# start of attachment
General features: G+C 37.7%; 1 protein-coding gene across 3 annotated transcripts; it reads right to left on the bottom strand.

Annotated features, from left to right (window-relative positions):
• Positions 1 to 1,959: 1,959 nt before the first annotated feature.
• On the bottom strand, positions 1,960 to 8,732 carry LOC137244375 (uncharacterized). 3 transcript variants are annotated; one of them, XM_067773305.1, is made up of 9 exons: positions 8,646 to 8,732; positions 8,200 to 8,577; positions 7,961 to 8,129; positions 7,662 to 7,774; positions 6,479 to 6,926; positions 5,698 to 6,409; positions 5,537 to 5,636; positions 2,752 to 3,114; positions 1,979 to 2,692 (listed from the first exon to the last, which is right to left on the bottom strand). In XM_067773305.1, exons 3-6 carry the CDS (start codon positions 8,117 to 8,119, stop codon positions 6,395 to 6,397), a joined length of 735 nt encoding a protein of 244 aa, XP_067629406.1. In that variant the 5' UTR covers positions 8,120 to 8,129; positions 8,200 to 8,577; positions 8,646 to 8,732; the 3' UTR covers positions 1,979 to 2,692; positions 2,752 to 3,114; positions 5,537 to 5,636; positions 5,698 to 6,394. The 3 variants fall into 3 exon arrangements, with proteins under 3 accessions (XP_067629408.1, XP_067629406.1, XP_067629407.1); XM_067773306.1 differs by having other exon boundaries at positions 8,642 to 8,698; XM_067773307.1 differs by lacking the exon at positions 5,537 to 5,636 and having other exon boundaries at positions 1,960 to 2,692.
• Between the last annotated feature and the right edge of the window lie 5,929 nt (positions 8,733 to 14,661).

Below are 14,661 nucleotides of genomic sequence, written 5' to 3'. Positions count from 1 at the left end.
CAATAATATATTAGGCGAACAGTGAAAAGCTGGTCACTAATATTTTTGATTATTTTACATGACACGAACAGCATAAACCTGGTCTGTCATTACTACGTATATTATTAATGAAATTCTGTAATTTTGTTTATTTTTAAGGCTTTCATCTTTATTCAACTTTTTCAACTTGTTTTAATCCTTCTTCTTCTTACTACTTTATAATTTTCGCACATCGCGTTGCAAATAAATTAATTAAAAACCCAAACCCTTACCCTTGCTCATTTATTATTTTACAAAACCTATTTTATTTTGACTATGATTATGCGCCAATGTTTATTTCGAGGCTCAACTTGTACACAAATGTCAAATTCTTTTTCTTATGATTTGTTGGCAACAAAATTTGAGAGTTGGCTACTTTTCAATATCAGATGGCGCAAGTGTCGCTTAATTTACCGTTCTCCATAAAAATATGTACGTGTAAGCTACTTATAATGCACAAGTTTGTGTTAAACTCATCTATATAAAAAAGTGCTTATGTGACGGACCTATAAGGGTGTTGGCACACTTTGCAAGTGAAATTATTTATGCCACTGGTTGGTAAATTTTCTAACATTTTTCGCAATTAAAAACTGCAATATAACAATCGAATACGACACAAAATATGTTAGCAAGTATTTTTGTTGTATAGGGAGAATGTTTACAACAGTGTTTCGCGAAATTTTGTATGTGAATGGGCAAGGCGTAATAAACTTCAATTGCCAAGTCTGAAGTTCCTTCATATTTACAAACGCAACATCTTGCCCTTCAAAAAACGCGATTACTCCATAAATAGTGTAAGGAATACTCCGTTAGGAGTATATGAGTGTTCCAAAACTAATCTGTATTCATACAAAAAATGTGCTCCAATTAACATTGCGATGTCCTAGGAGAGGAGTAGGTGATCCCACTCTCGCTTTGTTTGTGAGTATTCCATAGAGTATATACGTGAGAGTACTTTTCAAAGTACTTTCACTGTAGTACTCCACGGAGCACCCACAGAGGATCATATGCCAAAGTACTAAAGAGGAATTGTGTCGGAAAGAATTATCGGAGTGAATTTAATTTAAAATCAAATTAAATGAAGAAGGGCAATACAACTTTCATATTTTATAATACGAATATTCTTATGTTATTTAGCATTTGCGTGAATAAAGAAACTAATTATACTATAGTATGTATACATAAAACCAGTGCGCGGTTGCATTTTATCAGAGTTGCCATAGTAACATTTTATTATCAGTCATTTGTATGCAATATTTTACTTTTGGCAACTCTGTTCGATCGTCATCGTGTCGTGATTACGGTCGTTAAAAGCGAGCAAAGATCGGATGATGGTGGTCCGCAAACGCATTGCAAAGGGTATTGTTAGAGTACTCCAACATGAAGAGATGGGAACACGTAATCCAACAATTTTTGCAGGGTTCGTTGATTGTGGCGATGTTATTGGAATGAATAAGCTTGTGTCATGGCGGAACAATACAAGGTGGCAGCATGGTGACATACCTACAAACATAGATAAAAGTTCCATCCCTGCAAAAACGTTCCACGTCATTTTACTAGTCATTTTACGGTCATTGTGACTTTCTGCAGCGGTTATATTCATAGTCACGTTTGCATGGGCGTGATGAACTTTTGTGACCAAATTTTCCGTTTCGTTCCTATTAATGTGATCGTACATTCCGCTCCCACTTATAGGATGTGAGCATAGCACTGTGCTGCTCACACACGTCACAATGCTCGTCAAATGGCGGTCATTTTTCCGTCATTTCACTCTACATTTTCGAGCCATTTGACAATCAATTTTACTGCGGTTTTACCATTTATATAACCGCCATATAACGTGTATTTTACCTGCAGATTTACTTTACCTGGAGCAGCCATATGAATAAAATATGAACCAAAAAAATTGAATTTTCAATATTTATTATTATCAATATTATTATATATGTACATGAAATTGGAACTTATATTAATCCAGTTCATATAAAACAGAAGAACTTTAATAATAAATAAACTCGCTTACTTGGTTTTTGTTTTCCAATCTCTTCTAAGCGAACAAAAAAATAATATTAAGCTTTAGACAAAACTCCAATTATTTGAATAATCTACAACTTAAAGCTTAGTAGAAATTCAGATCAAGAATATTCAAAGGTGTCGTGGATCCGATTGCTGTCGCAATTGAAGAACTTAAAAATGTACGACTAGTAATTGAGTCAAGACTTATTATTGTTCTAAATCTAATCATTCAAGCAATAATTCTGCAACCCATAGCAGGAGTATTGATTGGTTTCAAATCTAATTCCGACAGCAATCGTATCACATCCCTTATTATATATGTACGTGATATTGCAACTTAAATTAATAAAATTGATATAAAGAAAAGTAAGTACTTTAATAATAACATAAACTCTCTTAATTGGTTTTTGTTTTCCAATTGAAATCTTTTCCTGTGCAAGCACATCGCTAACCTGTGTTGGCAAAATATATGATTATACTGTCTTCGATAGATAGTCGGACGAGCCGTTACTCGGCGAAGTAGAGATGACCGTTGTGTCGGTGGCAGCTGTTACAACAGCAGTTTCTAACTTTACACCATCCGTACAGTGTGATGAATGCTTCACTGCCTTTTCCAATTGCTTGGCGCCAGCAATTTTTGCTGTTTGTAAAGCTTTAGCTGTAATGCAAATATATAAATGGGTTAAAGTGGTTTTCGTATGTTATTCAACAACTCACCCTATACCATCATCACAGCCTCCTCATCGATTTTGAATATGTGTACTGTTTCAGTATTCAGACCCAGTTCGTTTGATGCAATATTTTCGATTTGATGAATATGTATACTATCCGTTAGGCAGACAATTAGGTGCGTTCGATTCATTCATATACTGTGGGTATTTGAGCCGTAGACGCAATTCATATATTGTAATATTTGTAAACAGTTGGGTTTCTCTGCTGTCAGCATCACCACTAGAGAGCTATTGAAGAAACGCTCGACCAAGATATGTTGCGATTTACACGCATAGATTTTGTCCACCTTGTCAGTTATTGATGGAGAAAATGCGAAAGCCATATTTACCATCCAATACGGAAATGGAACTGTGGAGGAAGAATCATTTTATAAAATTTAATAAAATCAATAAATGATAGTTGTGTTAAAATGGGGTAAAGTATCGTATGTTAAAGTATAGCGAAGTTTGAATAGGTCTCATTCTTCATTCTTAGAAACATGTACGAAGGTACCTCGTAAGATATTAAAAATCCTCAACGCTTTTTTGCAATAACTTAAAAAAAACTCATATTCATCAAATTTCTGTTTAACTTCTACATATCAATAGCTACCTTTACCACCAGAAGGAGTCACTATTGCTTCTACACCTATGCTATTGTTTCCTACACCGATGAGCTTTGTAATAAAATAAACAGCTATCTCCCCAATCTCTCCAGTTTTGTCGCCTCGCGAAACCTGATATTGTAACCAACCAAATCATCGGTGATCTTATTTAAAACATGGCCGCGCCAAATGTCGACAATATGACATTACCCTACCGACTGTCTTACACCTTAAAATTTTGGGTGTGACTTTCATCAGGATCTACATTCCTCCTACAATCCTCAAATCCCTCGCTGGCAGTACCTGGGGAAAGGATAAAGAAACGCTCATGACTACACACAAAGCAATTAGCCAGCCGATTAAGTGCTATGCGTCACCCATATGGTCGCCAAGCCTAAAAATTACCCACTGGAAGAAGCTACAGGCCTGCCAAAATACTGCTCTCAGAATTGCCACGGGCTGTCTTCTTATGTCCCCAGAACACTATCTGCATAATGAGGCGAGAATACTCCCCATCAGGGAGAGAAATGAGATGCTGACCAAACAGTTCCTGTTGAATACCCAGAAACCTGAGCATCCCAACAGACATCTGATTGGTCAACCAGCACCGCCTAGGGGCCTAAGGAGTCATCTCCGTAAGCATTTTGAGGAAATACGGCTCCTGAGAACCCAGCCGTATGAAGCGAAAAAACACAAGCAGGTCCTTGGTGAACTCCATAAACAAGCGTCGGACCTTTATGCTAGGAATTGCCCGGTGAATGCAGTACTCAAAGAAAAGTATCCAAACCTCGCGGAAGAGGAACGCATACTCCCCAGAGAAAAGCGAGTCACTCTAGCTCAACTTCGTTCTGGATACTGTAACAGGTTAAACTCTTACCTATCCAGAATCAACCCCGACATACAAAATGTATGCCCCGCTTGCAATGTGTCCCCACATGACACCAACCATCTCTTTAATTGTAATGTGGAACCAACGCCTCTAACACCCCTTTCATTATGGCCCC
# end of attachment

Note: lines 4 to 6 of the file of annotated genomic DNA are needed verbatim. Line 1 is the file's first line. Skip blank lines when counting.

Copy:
• On the bottom strand, positions 1,960 to 8,732 carry LOC137244375 (uncharacterized). 3 transcript variants are annotated; one of them, XM_067773305.1, is made up of 9 exons: positions 8,646 to 8,732; positions 8,200 to 8,577; positions 7,961 to 8,129; positions 7,662 to 7,774; positions 6,479 to 6,926; positions 5,698 to 6,409; positions 5,537 to 5,636; positions 2,752 to 3,114; positions 1,979 to 2,692 (listed from the first exon to the last, which is right to left on the bottom strand). In XM_067773305.1, exons 3-6 carry the CDS (start codon positions 8,117 to 8,119, stop codon positions 6,395 to 6,397), a joined length of 735 nt encoding a protein of 244 aa, XP_067629406.1. In that variant the 5' UTR covers positions 8,120 to 8,129; positions 8,200 to 8,577; positions 8,646 to 8,732; the 3' UTR covers positions 1,979 to 2,692; positions 2,752 to 3,114; positions 5,537 to 5,636; positions 5,698 to 6,394. The 3 variants fall into 3 exon arrangements, with proteins under 3 accessions (XP_067629408.1, XP_067629406.1, XP_067629407.1); XM_067773306.1 differs by having other exon boundaries at positions 8,642 to 8,698; XM_067773307.1 differs by lacking the exon at positions 5,537 to 5,636 and having other exon boundaries at positions 1,960 to 2,692.
• Between the last annotated feature and the right edge of the window lie 5,929 nt (positions 8,733 to 14,661).

Below are 14,661 nucleotides of genomic sequence, written 5' to 3'. Positions count from 1 at the left end.